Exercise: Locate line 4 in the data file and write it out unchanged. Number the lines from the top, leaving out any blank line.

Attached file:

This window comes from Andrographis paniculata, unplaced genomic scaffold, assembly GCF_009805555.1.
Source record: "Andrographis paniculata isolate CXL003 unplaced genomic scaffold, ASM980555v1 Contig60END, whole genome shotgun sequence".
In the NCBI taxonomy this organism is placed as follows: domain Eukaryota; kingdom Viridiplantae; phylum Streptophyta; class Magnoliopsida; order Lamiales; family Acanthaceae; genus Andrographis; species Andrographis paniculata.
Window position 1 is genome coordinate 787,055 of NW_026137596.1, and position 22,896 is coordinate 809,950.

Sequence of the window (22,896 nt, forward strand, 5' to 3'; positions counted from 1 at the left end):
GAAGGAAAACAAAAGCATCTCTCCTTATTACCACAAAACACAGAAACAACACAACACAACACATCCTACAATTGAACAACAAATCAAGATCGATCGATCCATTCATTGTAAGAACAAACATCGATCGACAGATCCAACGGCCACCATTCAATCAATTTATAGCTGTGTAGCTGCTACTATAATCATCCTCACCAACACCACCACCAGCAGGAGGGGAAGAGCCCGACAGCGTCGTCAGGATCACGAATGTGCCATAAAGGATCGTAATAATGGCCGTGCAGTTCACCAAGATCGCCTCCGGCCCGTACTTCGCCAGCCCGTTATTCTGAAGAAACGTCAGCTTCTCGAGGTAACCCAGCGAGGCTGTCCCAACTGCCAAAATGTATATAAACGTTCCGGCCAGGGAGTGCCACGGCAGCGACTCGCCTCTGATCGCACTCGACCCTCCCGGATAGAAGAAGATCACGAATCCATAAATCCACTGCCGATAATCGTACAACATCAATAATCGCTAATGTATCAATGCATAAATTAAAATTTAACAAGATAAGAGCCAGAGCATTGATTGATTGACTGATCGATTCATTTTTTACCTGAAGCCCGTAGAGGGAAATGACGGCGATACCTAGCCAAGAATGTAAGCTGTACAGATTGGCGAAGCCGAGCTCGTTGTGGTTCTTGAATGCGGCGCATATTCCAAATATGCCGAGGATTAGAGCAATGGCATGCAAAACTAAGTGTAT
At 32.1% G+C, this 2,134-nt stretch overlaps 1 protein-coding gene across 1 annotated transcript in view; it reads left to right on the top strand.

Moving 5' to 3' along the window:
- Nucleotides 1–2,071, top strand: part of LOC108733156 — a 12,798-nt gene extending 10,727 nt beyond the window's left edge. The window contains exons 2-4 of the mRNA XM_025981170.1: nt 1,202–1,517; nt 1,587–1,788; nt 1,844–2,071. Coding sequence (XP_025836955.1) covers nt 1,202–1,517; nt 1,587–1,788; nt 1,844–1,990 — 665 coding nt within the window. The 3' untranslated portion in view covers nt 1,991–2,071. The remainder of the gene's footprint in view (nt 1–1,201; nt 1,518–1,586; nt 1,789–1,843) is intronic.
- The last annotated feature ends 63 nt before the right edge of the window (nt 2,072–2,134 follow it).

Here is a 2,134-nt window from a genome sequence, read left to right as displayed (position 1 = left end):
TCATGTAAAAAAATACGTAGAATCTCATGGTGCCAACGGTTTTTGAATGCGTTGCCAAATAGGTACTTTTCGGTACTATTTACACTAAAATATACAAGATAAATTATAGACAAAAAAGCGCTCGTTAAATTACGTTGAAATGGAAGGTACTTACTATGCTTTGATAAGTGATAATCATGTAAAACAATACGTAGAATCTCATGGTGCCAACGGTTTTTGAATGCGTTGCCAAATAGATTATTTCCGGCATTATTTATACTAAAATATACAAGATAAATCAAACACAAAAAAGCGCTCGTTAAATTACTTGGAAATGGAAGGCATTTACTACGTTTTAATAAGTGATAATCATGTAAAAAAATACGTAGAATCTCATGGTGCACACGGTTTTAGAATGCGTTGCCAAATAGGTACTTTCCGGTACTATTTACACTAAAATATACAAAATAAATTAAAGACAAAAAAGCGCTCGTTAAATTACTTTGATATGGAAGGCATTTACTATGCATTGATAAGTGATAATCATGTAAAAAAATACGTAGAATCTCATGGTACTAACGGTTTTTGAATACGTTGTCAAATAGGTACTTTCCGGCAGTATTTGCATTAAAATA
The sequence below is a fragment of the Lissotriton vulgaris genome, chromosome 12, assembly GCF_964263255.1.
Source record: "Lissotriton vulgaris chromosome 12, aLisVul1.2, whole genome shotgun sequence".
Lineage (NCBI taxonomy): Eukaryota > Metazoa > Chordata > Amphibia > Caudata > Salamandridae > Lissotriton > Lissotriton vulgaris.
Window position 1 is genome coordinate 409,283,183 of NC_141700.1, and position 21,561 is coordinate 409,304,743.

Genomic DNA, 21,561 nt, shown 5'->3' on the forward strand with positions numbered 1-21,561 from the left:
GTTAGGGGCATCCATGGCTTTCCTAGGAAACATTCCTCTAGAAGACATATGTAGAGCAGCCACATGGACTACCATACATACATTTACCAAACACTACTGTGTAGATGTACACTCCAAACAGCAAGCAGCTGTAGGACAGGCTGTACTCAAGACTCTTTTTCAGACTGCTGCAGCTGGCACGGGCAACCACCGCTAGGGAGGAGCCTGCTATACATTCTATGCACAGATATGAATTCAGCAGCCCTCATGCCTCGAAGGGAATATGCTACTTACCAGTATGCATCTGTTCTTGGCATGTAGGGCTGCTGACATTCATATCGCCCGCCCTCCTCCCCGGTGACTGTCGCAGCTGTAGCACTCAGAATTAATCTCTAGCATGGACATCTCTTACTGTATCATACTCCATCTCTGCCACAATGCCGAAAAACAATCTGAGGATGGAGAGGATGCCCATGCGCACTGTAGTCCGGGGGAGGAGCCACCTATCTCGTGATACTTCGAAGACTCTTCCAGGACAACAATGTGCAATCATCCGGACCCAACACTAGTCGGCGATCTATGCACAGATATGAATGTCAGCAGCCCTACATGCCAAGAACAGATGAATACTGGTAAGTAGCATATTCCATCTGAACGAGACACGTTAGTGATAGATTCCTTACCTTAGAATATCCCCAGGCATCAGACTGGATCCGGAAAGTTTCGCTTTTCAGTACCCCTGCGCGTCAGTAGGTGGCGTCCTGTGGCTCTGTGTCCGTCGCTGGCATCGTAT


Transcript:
Window position 1 is genome coordinate 787,055 of NW_026137596.1, and position 22,896 is coordinate 809,950.